As you may well gather from the title of this post, it’s quite personal and one where I’m possibly taking a bit of a risk in baring my soul. While it may be personal in some regards, in other respects, it’s echoing what other writers I follow have been grappling with in various ways. Now I’ve walked away from what passes for an anarchist movement, I’m effectively politically homeless. That’s actually quite liberating in that it’s allowing me to explore certain areas that in the past, I wouldn’t have gone near. One of those areas I want to explore is the need for some kind of spiritual underpinning to my activism.
Below is a paragraph from an earlier post: All change… 8.7.23.
One way my thinking is turning is that within me, there’s a growing need for some kind of spiritual dimension to my activism. That may in part be down to me being the wrong side of sixty five and starting the process of confronting my own mortality. A lot of it is down to seeing how dysfunctional, dystopian, depraved and downright f**ked up things are. It’s starting to recognise the need for some kind of spiritual grounding to keep me sane. It’s also to stop me going down a nihilistic and ultimately, self destructive path.
The post you’re about to read is the start of that process of seeking this extra dimension to my activism…
I spend a certain amount of time monitoring social media – Facebook, Notes and Twitter – in a bid to keep up with what people are thinking and saying about a range of issues. That includes monitoring those who I would describe as political enemies as well as allies and everyone in between. It’s something I feel is necessary in order to keep my finger on the pulse. It’s not an easy task, with one of the main hurdles being separating out the valuable bits of signal from the cacophony of noise. It’s also not easy because the process necessarily involves reading about and seeing the worst of humanity. That’s not just the issues being discussed but the online behaviour of some of the enemies I feel obliged to keep an eye on!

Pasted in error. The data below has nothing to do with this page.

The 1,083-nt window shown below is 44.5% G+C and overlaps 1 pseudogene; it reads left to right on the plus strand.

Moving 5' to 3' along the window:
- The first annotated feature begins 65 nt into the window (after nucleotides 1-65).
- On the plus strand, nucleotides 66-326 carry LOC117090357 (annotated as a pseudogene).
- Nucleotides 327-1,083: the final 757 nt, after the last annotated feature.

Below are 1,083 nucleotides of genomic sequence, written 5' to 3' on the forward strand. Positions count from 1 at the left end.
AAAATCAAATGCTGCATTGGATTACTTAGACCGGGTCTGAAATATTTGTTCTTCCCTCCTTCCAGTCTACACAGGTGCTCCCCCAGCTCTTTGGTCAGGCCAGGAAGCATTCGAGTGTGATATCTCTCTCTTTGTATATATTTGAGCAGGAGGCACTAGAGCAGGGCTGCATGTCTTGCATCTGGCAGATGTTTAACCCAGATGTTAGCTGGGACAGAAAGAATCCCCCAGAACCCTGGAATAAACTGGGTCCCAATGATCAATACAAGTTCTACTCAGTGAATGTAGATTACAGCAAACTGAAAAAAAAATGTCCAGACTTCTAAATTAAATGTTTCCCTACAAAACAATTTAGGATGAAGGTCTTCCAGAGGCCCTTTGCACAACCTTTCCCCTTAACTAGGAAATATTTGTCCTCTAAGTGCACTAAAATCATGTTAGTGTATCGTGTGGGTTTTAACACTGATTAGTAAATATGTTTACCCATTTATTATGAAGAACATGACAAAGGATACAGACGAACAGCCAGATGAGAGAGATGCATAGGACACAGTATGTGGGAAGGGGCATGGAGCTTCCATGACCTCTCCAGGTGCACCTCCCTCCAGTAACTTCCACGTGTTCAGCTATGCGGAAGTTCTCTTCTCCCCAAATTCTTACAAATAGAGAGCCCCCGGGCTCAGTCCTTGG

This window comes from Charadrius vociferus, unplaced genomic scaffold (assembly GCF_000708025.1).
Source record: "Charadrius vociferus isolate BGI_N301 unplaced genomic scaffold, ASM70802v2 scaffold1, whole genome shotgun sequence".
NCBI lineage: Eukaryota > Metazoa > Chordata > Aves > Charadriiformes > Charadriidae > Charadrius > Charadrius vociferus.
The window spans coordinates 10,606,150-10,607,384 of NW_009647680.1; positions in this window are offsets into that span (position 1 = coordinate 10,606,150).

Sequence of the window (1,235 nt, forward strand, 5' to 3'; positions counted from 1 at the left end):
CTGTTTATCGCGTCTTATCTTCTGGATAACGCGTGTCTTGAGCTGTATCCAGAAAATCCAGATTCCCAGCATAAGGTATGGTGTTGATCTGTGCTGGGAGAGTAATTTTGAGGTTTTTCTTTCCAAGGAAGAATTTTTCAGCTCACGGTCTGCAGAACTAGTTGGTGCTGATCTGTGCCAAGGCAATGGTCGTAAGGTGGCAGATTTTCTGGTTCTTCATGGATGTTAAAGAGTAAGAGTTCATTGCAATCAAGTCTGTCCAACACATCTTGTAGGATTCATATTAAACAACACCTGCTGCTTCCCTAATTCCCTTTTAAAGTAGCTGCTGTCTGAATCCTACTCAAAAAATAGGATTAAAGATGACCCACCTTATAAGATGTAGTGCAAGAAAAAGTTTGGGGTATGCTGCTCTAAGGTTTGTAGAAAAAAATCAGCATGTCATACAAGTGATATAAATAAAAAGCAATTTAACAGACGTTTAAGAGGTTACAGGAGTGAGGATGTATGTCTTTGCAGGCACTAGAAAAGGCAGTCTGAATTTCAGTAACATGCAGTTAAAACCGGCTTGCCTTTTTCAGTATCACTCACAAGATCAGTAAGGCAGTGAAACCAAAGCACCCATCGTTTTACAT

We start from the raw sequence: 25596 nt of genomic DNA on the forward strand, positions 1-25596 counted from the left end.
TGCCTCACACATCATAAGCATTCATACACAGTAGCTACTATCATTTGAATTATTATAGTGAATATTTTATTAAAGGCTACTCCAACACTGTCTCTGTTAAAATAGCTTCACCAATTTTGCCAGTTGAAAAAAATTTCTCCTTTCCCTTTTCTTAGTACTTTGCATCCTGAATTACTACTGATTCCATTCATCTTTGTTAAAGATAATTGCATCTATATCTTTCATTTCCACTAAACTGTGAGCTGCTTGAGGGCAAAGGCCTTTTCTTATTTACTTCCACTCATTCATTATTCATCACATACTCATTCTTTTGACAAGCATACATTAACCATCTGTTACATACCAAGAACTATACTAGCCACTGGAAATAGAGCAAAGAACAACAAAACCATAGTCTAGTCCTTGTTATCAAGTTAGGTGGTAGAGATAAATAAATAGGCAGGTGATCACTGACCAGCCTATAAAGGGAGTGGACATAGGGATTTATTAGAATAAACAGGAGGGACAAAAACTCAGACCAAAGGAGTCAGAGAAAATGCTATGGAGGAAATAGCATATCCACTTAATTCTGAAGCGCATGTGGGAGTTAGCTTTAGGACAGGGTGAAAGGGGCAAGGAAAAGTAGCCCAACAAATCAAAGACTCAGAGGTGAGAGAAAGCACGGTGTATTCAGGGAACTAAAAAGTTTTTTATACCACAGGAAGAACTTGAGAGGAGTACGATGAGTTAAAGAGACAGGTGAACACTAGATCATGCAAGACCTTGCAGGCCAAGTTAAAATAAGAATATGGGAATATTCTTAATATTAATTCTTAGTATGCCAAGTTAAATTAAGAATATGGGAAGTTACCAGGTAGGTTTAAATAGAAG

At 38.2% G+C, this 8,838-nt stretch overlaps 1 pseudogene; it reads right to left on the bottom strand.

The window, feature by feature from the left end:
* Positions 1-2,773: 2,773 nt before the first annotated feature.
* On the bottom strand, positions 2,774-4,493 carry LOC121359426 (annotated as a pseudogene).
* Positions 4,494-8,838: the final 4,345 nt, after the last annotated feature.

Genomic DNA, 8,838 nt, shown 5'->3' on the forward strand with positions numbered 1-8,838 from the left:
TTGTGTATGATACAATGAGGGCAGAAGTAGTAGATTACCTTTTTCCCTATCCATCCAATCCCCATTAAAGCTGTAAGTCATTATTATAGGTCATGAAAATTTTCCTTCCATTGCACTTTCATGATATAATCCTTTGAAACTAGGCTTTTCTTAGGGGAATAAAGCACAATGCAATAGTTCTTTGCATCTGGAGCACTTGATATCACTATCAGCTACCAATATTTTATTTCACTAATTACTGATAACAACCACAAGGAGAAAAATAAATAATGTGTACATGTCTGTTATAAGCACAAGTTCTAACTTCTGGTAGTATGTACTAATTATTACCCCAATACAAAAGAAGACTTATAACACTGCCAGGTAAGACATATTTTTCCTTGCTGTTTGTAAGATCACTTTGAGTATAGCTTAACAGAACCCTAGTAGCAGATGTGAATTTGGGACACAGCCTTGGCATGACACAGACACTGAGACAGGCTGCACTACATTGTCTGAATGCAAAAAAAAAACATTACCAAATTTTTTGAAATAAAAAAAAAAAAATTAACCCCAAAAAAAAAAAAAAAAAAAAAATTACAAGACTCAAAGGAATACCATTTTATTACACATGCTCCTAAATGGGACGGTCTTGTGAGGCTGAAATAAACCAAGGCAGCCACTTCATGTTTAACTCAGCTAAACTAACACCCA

Information overload is a thing. There’s only so much information, misinformation, news, clickbait, lies, trivia, distraction, slagging people off, malice, hate and ill will a person can take in one day just looking at social media. That’s before we have to deal with the deluge of advertising it feels like we’re being constantly subjected to. There are varying responses to such an intense bombardment. Some people seem to thrive on it and actively embrace it. Others try their level best to zone as much of it out as is possible. A few people blindly lash out against it. Some of us are doing what we can to subvert it…
The ‘news’ cycle is just that – a cycle. An issue may be ‘hot’ for a few days before disappearing from the headlines. Just because an issue disappears from the headlines, it doesn’t mean it’s not an issue any more. It’s just that it’s served it’s purpose in generating a response, whether that’s outrage, incredulity or sadness. For sure, there are some commentators who try to keep issues alive and provide some depth but in an age of clickbait, their voices often get drowned out. A combination of constant churn, shallowness and tribalism make it difficult to take a few steps back and try to work out and understand what’s actually going on. You can’t help getting the impression that’s exactly what the powers that be want. That’s because the last thing they want are people starting to think more deeply about the situation they’re in, what’s wrong about it, what has caused it and most importantly, how to fight back. Hence the considerable effort being put in to discredit pretty much any alternative source of commentary and news.
Then there’s entertainment. There’s nothing wrong with being entertained and having something to take you away from the cares of the day for a few hours. What does have to be questioned is who provides the entertainment and what agenda are they trying to promote. In an age of mass entertainment, that question has to be asked. Obviously, different forms of entertainment come with different agendas and sometimes no agendas at all. As entertainment is something that in the main is provided for us rather than as used to be the case in past centuries, something we made for ourselves, it’s legitimate to question the motives behind those providing the entertainment.
The pace of modern life means that most people don’t have the time and energy to develop their own forms of entertainment and creative expression that would add some genuine meaning to their lives. For sure, in the modern age there have been people striving to create their own culture at the grassroots but all too often, attempts to do that have either been assimilated or marginalised and even derided to the point where practitioners simply give up trying. The thing about grassroots entertainment and creative expression is that it’s about people finding their own authentic voice.
Something that before the age of mass entertainment has been going on, in many diverse forms, for centuries as people seek to find some genuine meaning in their lives. Allowing people to find some genuine, spiritual meaning in their lives is not something that the powers that be want. That’s because once people start to discover a deeper, spiritual meaning, one that’s connected to the natural world that supports us, they’ll start asking awkward questions about the increasingly dysfunctional and dystopian system we’re forced to endure. That would never do, would it?